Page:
I stopped under the shelter down at Pararaha Campground to change my top: my Icebreaker shirt was soaking wet and I was cold. I changed into my thermal top and put my rain jacket on over the top. I knew I’d be a bit warm but better than being cold and wet!

The next section has some pretty big climbs so it was slow going for a while until a nice downhill section that you can run down pretty fast if you’re so inclined. I sped past Penny Kirkwood at her aid station, shouting out my race number as I went past (it was obscured under the rain jacket) and kept going until I hit the river at the bottom.

More hill climbing, some great views of Manukau Harbour and Manukau Heads, kids out tramping, take off the raincoat (it stopped raining completely after about two hours), more downhill fun, back and forward across a river and then all of a sudden we were half way around. 2:45 elapsed.

Shane Absolum caught up with me while I was stuffing my face with chips and coke. We’d been passing each other on and off through the race so set off together for the second lap. We both struggled a little up the first section of Gibbons but soon I was running on my own again, leaving Shane behind.

wild turkey marathon on gibbons track
Second lap on Gibbons Track – photo courtesy of Hey That’s Me

The second lap was much like the first, with the added benefit of the tracks now being muddy instead of slippery, so I found it a lot easier to run down the hills faster. I covered the first 7kms of the second lap 5 minutes faster than the first time around (55 minutes compared with 60 the first time) but after that it was all a lot slower. Slower climbs. Slower downhills. I also stopped at Penny’s aid station to top up my Camelbak and have a chat.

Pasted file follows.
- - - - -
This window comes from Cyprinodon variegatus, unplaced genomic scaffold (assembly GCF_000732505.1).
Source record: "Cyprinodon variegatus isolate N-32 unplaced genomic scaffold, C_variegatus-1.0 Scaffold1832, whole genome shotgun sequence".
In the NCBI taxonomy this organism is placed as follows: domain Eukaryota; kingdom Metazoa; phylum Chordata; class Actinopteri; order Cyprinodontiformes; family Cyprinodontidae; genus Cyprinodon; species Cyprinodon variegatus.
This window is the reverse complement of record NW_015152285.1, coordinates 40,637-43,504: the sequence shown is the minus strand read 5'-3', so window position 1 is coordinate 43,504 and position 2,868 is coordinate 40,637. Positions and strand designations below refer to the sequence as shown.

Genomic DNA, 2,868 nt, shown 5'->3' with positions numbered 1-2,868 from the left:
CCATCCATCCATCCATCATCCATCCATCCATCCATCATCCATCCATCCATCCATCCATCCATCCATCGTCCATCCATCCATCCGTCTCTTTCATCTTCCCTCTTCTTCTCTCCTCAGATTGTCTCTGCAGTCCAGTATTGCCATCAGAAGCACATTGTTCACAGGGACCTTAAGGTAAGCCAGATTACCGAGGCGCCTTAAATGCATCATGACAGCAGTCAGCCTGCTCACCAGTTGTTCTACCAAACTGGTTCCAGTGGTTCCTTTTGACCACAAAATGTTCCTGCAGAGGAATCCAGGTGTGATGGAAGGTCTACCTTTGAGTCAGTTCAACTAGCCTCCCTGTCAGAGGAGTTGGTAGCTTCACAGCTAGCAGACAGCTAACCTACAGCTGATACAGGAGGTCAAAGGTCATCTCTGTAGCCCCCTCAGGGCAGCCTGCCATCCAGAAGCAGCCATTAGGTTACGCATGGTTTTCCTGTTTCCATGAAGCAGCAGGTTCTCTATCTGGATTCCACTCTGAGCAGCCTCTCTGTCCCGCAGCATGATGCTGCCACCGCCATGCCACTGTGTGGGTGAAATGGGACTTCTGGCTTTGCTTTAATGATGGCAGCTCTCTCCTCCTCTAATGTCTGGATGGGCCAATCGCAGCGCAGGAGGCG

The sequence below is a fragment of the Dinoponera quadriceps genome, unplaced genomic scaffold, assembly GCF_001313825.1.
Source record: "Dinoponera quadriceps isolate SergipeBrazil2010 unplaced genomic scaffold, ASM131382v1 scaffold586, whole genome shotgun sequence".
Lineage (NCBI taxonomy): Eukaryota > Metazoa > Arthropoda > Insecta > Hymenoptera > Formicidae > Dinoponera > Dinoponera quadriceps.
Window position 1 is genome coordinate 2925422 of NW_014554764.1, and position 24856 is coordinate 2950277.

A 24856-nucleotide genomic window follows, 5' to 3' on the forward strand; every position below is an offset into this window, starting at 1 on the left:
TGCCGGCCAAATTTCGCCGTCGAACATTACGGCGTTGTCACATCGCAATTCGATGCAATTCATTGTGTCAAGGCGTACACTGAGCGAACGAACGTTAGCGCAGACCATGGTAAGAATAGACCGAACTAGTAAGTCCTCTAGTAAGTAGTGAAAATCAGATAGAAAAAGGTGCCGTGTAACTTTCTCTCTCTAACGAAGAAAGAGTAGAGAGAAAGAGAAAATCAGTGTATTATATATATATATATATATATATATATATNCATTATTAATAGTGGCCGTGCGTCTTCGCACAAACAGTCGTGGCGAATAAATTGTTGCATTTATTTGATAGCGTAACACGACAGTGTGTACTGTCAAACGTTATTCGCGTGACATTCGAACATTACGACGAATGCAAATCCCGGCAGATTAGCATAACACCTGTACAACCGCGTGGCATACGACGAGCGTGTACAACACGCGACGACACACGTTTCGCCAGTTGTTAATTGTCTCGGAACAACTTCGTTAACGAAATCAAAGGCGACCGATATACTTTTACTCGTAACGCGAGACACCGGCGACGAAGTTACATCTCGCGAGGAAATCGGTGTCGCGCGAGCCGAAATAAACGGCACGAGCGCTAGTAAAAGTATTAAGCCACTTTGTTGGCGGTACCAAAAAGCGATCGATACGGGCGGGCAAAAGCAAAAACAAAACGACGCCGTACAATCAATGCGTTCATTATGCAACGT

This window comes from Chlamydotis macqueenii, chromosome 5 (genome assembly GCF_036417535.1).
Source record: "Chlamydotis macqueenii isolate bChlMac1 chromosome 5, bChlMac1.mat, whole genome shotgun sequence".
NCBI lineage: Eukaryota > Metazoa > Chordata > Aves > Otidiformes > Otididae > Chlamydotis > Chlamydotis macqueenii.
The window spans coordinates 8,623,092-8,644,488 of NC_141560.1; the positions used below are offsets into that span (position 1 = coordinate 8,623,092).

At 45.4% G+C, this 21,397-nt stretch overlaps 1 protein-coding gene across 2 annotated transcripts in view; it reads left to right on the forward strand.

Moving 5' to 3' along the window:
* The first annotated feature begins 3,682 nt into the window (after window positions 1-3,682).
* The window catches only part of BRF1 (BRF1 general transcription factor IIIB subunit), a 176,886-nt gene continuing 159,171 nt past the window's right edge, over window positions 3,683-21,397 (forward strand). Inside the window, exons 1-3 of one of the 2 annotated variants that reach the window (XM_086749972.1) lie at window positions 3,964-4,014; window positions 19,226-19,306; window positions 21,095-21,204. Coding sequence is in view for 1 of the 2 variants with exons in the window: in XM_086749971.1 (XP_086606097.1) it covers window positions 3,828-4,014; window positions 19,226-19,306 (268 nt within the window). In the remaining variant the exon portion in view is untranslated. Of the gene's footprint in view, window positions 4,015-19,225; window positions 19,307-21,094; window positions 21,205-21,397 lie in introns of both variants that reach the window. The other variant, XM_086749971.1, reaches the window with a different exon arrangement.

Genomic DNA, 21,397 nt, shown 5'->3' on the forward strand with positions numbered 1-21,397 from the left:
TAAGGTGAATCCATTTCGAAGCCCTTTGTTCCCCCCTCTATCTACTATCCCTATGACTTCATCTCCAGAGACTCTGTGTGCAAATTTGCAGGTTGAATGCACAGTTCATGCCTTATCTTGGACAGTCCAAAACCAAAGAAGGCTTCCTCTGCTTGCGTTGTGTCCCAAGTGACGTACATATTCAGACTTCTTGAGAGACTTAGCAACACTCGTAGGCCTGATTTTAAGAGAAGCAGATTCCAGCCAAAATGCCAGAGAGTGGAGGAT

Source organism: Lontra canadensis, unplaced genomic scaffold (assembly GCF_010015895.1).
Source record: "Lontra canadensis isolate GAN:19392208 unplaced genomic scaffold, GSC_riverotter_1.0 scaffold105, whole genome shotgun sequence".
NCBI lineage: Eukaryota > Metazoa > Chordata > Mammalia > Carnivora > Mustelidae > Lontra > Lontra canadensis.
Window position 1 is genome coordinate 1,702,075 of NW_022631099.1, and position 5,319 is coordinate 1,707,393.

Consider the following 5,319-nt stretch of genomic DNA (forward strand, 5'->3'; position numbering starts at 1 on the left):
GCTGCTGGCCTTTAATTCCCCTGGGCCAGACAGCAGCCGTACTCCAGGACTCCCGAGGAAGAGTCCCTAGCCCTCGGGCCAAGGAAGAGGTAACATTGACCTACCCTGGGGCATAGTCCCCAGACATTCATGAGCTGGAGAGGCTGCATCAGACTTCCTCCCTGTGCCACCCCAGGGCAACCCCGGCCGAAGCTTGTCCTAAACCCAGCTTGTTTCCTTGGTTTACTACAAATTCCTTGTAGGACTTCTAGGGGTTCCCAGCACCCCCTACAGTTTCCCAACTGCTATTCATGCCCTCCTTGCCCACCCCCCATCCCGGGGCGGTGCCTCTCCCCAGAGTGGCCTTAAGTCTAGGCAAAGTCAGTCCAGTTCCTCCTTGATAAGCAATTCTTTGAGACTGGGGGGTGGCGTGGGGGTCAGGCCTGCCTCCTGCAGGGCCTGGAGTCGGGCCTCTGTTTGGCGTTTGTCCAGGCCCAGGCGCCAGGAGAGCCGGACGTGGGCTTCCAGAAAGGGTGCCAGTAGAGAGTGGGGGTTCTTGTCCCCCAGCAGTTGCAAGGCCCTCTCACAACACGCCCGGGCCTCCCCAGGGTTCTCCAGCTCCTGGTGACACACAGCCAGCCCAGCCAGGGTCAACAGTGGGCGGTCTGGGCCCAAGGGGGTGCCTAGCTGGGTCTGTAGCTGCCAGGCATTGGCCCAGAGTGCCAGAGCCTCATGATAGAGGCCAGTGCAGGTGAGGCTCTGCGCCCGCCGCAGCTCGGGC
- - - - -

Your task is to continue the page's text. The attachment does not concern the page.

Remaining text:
With about 7kms to go I was starting to get really hungry, almost to the point of feeling sick. I’d eaten all my lollies in the first few kilometres; had a gel at some point; chips, coke and a biscuit half way around; some more lollies at Penny’s aid station. Now it was time to break out some more chips. I knew they’d be hard to get down so I chomped away and drank a fair bit of water to wash them down, and felt a lot better.

The last few kilometers were a lot of fun. There were more people out tramping now and I passed a few of the tail enders in the half marathon so there were lots of people calling out words of encouragement, including a large group of teenage girls with alpine walking sticks gathered in the middle of the track. They parted and I ran through them as they cheered me on. Good stuff!

I tried to pick the pace up for the final few kilometres downhill and along the river. It didn’t feel like I was running any slower than the first lap at this stage but looking at my splits now I was running around 30 to 60 seconds a kilometer slower.

wild turkey marathon finish
Looking tired, and just about finished – photo courtesy of Hey That’s Me

Then all of the sudden there was the finish line and it was all over. My goal had been to run it in under 6 hours and I managed to finish in 5:54 so mission accomplished! The first lap took about 2:45 and the second 3:09, so I was a fair bit slower the second time around, but then so was everyone else…

After the run was a (warm) ginger beer from the car and a couple of sausages in bread, smothered in onions, tomato sauce and mustard. There were just shy of 100 participants in total and so many of us knew each other, so it was like a real family atmosphere as we all relaxed in the sun.

Prize giving started before the final few people finished; there were heaps of prizes so you have a good chance of winning something and I came away with an UltraAspire hand held bottle.

As the final finishers came through the finish line they each got showered with a small bottle of Lindauer. A fitting end for a long day at the office 🙂

Here’s my Strava activity for the race, and some other race reports by Mark Colthart who ran the half marathon, Chris Morrissey who won the marathon, and Matt Bixley who came third.